Are you using Mac OS? If you are, you probably have heard all about how Apple just released the newest yet Mac OS X Yosemite. I’d read some of the comments on various websites, and it seems that people are having mixed feeling about Apple’s newest OS. Some people think Mac OS X Yosemite is ugly or just too plain. In my opinion, I like it so far, because I like Apple’s simplicity design UI (User Interface) for Mac OS X. With OS X Yosemite, things look to be simplified even further in term of the look of the OS. Basically, Apple is trying to make Mac OS X to look like iOS, giving the users a feeling of unification between the two different systems. Just like how Microsoft is trying to unify Windows Desktop and Windows Phone operating systems, Apple is doing the same thing. I guess, by combining the ecosystems of the two systems together, thus Microsoft and Apple can provide same services for both systems (i.e., mobile devices and desktop computers). Besides the point of providing the same services for both systems, these two companies are trying to create a togetherness feeling for applications and whatnot, thus providing a smooth service for different types of devices/systems. I like this idea very much!
Although I like the idea of combining different ecosystems of different types of devices and systems together so the endusers can feel the applications that they work with become smoother in term of workflow and playflow (I made this word up), but to make the togetherness feeling happens Apple has to pool the services into the cloud. This might be a good thing but also a bad thing! For an example, iCloud is now becoming iCloud Drive — which is a good thing as endusers can now selectively browse the individual data within — and iCloud Drive will become evermore the focus point for hackers to try with hardy effort to hack into endusers’ data. As Apple relies more on the cloud to provide essential services for endusers’ apps, it’s imperatively evermore for hackers to target Apple’s cloud services since endusers’ data are most likely pool abundantly into the cloud. Instead of chasing different targets, hackers can just hack endusers’ cloud data to harvest whatever they need with less time wasting. Cloud is good for endusers’ togetherness feeling, but it’s bad for endusers’ data security if Apple will ever provide the opportunity for hackers to loot endusers’ data. In my opinion, Apple’s newest OS yet [cloudworries] me. Recently, hackers were successfully hacked into banks and Home Depot, thus millions of endusers’ confidential data are at risks of being exposed to the blackmarket.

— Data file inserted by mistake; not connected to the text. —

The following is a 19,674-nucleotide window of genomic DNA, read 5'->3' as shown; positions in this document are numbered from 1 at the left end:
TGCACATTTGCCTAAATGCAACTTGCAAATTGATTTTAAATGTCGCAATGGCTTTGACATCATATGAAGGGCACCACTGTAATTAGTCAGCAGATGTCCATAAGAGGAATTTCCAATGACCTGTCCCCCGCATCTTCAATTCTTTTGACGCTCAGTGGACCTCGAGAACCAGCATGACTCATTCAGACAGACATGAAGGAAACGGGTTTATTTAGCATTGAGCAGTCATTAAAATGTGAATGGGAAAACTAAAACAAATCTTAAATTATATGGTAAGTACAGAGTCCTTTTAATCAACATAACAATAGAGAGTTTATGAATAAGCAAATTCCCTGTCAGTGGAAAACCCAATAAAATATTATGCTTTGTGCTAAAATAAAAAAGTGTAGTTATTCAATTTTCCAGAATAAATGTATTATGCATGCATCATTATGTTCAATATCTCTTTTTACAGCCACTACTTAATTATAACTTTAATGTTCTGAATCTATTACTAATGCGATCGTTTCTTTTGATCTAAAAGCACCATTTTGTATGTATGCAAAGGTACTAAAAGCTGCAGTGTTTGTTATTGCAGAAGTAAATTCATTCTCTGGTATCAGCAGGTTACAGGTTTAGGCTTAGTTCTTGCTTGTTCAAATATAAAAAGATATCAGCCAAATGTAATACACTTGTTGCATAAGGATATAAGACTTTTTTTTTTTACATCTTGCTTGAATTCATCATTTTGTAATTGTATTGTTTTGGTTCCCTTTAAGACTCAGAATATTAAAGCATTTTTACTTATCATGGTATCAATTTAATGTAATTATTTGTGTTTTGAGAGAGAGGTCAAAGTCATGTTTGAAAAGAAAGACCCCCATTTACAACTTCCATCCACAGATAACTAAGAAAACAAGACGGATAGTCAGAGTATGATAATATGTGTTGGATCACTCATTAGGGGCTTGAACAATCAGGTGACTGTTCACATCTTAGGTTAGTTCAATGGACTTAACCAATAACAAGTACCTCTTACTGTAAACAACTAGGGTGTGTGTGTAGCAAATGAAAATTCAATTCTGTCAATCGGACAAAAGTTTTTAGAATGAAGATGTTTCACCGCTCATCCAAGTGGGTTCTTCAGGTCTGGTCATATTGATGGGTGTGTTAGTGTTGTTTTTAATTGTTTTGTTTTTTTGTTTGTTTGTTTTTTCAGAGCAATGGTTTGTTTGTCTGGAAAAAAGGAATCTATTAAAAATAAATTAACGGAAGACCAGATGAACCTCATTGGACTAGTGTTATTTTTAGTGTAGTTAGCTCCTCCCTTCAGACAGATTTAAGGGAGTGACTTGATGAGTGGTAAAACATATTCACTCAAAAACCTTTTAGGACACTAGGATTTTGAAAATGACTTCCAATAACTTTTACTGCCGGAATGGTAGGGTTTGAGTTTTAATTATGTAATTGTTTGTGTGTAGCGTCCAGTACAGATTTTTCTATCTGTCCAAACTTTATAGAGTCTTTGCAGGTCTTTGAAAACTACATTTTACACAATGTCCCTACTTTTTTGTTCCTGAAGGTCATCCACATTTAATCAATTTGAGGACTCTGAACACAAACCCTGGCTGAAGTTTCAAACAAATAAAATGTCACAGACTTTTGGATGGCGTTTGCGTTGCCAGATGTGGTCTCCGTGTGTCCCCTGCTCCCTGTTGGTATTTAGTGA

Besides of being dangerous but pretty and simplistic, you may find that it’s rather dangerously thrilling to upgrade Mavericks to Yosemite. If you don’t do any backup for your Mavericks, you may not want to rush to upgrade to Yosemite. I found out that once you upgrade to Yosemite, you cannot downgrade your Yosemite to Mavericks unless you wipe your hard drive cleanly and freshly install Mavericks. Of course, others may have ways to downgrade Yosemite to Mavericks that I do not know of, but it’s for sure that Yosemite destroys the Mavericks’ built-in recovery partition and creates a Yosemite recovery partition. This means that when you want to reinstall OS X through the fresh boot up or reboot gray screen using Command + R keys on the keyboard, Yosemite is the only built-in recovery you get to play with after you had upgraded the Mavericks to Yosemite. Even if you have a USB thumb drive for Mavericks’ root installation files, Yosemite will complain how your Mavericks’ files are too old, consequently you cannot use the Mavericks’ files to downgrade Yosemite.
I’ve found this out the hard way as I had to wipe out my Mac HD just so to reinstall Yosemite fresh in order for Yosemite to work correctly on my Mac. Luckily, I’d made backups of my essential data on my Mac before I said goodbye to all of my essential data. Basically, the trouble was all about how Yosemite refused to let my Mac to have any Internet connectivity. After I meddling with all network settings to be sure that the settings were right, Yosemite was even more steadfast in not allowing my Mac to have any Internet connectivity. My only option left was to freshly reinstall Yosemite, because downgrading Yosemite to Mavericks might just be a lot harder. Luckily, fresh installation of Yosemite was the solution. Now, my Mac is connecting to the Internet just fine, and I’m having a blast of writing this blog post on Yosemite. Like I said, please do many backups of your data before you even think about letting go of Mavericks or whatever OS X version you’re on, because Yosemite is that dangerously pretty and simplistic and cloudworried.
I found a pretty good YouTube video which explains Yosemite’s newest features in detail. Enjoy the video right after the break!!!